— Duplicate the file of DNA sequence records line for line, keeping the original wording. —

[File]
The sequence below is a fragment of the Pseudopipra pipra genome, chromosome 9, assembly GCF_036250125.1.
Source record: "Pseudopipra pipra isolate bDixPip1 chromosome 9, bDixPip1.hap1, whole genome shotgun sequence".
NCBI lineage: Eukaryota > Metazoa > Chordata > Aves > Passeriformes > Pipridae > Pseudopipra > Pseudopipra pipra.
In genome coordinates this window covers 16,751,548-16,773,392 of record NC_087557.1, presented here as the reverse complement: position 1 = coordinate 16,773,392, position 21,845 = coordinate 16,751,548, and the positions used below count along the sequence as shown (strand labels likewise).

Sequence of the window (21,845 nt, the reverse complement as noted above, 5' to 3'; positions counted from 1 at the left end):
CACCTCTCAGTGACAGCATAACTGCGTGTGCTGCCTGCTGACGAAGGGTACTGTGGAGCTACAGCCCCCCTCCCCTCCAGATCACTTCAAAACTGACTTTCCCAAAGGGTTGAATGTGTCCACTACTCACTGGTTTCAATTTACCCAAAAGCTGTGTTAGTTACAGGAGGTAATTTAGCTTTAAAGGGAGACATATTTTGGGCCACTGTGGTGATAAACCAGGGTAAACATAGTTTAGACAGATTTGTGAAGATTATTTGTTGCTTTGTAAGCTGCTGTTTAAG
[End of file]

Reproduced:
The sequence below is a fragment of the Pseudopipra pipra genome, chromosome 9, assembly GCF_036250125.1.
Source record: "Pseudopipra pipra isolate bDixPip1 chromosome 9, bDixPip1.hap1, whole genome shotgun sequence".
NCBI lineage: Eukaryota > Metazoa > Chordata > Aves > Passeriformes > Pipridae > Pseudopipra > Pseudopipra pipra.
In genome coordinates this window covers 16,751,548-16,773,392 of record NC_087557.1, presented here as the reverse complement: position 1 = coordinate 16,773,392, position 21,845 = coordinate 16,751,548, and the positions used below count along the sequence as shown (strand labels likewise).

Sequence of the window (21,845 nt, the reverse complement as noted above, 5' to 3'; positions counted from 1 at the left end):
CACCTCTCAGTGACAGCATAACTGCGTGTGCTGCCTGCTGACGAAGGGTACTGTGGAGCTACAGCCCCCCTCCCCTCCAGATCACTTCAAAACTGACTTTCCCAAAGGGTTGAATGTGTCCACTACTCACTGGTTTCAATTTACCCAAAAGCTGTGTTAGTTACAGGAGGTAATTTAGCTTTAAAGGGAGACATATTTTGGGCCACTGTGGTGATAAACCAGGGTAAACATAGTTTAGACAGATTTGTGAAGATTATTTGTTGCTTTGTAAGCTGCTGTTTAAG